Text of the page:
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Bahrain Bans F1 Tobacco Advertising

by Amy Glass on Tuesday, 26 February 2008

Tobacco advertising on billboards related to Formula One motor racing has been banned in Bahrain in a move to reduce smoking in the kingdom, where one in three adults smoke.

The ruling is part of a long-term campaign to remove cigarette and tobacco advertising at all of the kingdom’s sporting events, Bahrain daily Gulf Daily News reported on Tuesday.

Mariam Al Jalahma, under-secretary for primary care and public health at the Health Ministry, said the ban was a significant development in Bahrain’s effort to tackle its growing smoking epidemic, quoted the newspaper.

However, Al Jalahma would not comment on whether this ban would be extended to tobacco advertising during the race itself.

There is already a blanket ban on tobacco advertising in Europe and many F1 teams are no longer sponsored by tobacco companies.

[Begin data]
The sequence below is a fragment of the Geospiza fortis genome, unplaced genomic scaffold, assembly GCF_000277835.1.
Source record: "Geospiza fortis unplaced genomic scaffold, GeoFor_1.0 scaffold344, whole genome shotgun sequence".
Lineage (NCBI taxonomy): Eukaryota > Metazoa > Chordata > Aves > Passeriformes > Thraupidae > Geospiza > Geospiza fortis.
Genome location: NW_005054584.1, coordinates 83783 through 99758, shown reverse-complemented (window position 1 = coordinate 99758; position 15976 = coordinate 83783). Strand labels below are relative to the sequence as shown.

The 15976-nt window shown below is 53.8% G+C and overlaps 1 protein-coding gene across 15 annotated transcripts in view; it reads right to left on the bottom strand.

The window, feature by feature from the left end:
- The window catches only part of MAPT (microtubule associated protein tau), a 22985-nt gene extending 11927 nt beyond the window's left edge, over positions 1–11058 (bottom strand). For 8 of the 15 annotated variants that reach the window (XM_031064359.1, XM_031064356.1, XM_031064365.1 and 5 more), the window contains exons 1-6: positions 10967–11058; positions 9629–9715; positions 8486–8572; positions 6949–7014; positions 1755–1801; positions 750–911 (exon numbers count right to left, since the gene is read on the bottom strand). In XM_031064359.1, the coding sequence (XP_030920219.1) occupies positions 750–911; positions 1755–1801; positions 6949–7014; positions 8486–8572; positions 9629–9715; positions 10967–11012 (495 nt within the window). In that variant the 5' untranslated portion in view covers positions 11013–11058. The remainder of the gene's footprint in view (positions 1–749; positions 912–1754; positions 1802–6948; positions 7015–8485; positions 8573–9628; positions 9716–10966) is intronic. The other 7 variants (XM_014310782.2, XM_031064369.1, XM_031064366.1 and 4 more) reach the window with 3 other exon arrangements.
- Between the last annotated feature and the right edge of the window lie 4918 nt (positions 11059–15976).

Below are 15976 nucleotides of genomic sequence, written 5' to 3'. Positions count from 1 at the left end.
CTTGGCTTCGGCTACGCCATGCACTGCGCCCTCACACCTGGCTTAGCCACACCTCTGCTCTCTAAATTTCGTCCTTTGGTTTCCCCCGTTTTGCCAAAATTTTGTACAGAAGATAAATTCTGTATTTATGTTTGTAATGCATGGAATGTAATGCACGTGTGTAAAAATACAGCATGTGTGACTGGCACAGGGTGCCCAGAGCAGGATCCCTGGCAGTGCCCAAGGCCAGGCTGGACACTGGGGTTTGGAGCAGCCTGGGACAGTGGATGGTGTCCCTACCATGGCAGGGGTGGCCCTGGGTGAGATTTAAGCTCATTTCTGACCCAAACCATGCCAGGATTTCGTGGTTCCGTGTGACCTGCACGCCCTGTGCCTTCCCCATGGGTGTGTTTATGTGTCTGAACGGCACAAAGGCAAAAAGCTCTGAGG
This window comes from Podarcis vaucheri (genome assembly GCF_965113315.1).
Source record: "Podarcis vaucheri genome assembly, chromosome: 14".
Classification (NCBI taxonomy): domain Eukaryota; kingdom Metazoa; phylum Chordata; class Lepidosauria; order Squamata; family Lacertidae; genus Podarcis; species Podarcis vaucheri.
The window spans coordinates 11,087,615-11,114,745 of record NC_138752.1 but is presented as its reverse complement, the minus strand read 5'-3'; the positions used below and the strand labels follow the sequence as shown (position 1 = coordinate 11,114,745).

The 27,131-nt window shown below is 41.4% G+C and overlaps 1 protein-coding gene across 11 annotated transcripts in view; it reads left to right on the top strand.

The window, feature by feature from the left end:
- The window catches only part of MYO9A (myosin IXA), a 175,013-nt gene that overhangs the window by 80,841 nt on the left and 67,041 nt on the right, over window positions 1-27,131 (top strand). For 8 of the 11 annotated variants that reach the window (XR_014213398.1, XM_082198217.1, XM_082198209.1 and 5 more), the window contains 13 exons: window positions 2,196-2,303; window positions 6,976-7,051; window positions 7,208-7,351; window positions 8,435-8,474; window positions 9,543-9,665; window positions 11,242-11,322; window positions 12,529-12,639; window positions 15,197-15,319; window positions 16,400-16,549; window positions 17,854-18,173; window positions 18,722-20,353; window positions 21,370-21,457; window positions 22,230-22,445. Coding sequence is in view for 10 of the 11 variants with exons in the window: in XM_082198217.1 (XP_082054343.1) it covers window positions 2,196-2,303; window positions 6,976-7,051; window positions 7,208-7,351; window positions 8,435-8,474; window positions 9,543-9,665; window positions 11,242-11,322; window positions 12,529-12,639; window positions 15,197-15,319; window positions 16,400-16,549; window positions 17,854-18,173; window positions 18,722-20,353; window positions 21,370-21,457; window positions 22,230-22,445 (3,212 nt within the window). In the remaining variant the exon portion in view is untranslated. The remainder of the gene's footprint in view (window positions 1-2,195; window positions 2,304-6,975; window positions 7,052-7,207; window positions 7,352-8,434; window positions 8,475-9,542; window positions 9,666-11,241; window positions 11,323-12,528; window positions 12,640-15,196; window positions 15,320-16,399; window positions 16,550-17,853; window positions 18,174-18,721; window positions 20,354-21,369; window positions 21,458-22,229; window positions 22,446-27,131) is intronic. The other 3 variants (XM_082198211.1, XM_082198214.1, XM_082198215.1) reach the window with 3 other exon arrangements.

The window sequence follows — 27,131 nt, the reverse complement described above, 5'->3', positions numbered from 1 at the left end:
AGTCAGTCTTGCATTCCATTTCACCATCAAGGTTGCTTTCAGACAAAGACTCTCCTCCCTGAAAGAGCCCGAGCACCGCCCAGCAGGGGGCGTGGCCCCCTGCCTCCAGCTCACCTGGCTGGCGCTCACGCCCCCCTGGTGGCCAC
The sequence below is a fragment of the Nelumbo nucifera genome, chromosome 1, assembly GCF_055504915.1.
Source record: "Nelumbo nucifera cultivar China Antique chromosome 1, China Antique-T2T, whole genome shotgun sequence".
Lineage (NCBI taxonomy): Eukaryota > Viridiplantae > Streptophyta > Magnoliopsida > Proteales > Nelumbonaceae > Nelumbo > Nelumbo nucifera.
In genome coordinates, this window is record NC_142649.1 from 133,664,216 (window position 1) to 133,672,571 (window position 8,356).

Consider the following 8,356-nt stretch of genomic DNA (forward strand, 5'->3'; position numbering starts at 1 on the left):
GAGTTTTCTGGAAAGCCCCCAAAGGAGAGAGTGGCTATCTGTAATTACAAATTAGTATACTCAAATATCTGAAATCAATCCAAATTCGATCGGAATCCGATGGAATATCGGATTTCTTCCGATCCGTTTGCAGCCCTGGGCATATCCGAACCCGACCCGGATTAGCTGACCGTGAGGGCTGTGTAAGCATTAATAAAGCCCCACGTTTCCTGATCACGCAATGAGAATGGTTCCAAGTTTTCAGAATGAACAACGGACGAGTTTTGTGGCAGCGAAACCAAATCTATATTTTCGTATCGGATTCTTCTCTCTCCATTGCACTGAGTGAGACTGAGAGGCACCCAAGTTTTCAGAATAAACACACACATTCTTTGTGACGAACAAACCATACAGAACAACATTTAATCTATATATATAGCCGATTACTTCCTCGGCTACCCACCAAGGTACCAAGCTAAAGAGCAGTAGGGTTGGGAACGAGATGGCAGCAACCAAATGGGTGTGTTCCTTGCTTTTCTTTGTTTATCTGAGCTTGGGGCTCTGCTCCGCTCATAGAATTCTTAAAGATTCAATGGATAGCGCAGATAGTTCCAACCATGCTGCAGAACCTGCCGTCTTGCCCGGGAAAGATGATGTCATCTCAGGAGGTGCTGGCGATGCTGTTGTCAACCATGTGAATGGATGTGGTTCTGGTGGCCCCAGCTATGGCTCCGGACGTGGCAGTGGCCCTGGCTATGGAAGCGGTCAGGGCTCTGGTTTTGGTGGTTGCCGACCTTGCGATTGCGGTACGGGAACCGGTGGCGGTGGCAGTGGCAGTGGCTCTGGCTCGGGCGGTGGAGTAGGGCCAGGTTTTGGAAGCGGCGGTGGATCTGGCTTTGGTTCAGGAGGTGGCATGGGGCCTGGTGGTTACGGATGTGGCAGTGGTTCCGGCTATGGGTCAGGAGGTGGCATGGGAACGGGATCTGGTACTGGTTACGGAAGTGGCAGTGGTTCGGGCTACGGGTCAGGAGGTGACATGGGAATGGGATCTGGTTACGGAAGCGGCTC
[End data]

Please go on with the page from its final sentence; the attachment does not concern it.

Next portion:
A ban on all tobacco sponsorship in F1 will come into affect in 2009.

Al Jalahma said the government was currently studying anti-smoking laws of several countries, as it drafts its own legislation, according to Gulf Daily News.

The government first drafted an anti-smoking law in 1994, but it was not implemented. The new draft is a combination of the original draft and a new law proposed by the parliament.

The proposed anti-smoking law will see smokers fined up to 50 Bahrani dinars ($132) for lighting up in specified public areas, while restaurants which fail to properly separate smoking and non-smoking areas will be fined up to 5,000 dinars and closed for up to two months.

Al Jalahma expected the law would be passed by the Shura Council before the end of the year.

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